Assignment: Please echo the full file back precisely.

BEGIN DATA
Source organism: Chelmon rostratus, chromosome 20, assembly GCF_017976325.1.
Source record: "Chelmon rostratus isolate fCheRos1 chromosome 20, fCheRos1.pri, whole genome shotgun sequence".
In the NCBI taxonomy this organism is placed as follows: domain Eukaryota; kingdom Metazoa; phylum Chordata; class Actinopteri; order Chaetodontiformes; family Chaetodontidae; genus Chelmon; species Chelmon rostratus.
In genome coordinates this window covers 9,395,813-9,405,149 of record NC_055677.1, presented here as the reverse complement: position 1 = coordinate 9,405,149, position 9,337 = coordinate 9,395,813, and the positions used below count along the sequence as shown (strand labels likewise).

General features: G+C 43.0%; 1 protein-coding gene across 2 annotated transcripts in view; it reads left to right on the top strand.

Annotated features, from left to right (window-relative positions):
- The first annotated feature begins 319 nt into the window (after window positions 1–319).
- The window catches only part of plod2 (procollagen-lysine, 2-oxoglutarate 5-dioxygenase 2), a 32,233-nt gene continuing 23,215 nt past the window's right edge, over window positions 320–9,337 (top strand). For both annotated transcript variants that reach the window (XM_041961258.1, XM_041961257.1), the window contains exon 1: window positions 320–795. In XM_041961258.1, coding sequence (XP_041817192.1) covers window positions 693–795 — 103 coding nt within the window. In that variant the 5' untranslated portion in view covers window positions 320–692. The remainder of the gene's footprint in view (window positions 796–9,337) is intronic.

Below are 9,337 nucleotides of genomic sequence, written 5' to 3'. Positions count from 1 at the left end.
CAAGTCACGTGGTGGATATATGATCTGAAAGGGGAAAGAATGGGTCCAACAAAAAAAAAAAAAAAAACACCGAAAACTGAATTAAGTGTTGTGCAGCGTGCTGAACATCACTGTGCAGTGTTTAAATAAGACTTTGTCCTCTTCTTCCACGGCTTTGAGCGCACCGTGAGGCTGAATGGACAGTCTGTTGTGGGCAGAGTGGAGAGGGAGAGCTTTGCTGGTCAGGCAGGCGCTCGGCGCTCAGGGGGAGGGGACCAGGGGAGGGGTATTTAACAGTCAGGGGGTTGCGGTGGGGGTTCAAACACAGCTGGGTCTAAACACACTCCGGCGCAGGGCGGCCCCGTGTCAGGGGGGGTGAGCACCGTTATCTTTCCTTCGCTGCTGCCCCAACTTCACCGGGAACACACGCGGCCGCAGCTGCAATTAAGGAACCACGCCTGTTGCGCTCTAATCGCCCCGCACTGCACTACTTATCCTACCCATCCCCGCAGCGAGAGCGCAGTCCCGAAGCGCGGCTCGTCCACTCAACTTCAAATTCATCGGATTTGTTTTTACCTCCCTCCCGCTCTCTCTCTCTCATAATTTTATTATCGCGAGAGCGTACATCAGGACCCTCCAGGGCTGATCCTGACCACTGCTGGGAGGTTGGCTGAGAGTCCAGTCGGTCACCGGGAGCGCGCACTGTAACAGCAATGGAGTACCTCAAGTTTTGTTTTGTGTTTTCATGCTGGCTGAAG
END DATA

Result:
Source organism: Chelmon rostratus, chromosome 20, assembly GCF_017976325.1.
Source record: "Chelmon rostratus isolate fCheRos1 chromosome 20, fCheRos1.pri, whole genome shotgun sequence".
In the NCBI taxonomy this organism is placed as follows: domain Eukaryota; kingdom Metazoa; phylum Chordata; class Actinopteri; order Chaetodontiformes; family Chaetodontidae; genus Chelmon; species Chelmon rostratus.
In genome coordinates this window covers 9,395,813-9,405,149 of record NC_055677.1, presented here as the reverse complement: position 1 = coordinate 9,405,149, position 9,337 = coordinate 9,395,813, and the positions used below count along the sequence as shown (strand labels likewise).

General features: G+C 43.0%; 1 protein-coding gene across 2 annotated transcripts in view; it reads left to right on the top strand.

Annotated features, from left to right (window-relative positions):
- The first annotated feature begins 319 nt into the window (after window positions 1–319).
- The window catches only part of plod2 (procollagen-lysine, 2-oxoglutarate 5-dioxygenase 2), a 32,233-nt gene continuing 23,215 nt past the window's right edge, over window positions 320–9,337 (top strand). For both annotated transcript variants that reach the window (XM_041961258.1, XM_041961257.1), the window contains exon 1: window positions 320–795. In XM_041961258.1, coding sequence (XP_041817192.1) covers window positions 693–795 — 103 coding nt within the window. In that variant the 5' untranslated portion in view covers window positions 320–692. The remainder of the gene's footprint in view (window positions 796–9,337) is intronic.

Below are 9,337 nucleotides of genomic sequence, written 5' to 3'. Positions count from 1 at the left end.
CAAGTCACGTGGTGGATATATGATCTGAAAGGGGAAAGAATGGGTCCAACAAAAAAAAAAAAAAAAACACCGAAAACTGAATTAAGTGTTGTGCAGCGTGCTGAACATCACTGTGCAGTGTTTAAATAAGACTTTGTCCTCTTCTTCCACGGCTTTGAGCGCACCGTGAGGCTGAATGGACAGTCTGTTGTGGGCAGAGTGGAGAGGGAGAGCTTTGCTGGTCAGGCAGGCGCTCGGCGCTCAGGGGGAGGGGACCAGGGGAGGGGTATTTAACAGTCAGGGGGTTGCGGTGGGGGTTCAAACACAGCTGGGTCTAAACACACTCCGGCGCAGGGCGGCCCCGTGTCAGGGGGGGTGAGCACCGTTATCTTTCCTTCGCTGCTGCCCCAACTTCACCGGGAACACACGCGGCCGCAGCTGCAATTAAGGAACCACGCCTGTTGCGCTCTAATCGCCCCGCACTGCACTACTTATCCTACCCATCCCCGCAGCGAGAGCGCAGTCCCGAAGCGCGGCTCGTCCACTCAACTTCAAATTCATCGGATTTGTTTTTACCTCCCTCCCGCTCTCTCTCTCTCATAATTTTATTATCGCGAGAGCGTACATCAGGACCCTCCAGGGCTGATCCTGACCACTGCTGGGAGGTTGGCTGAGAGTCCAGTCGGTCACCGGGAGCGCGCACTGTAACAGCAATGGAGTACCTCAAGTTTTGTTTTGTGTTTTCATGCTGGCTGAAG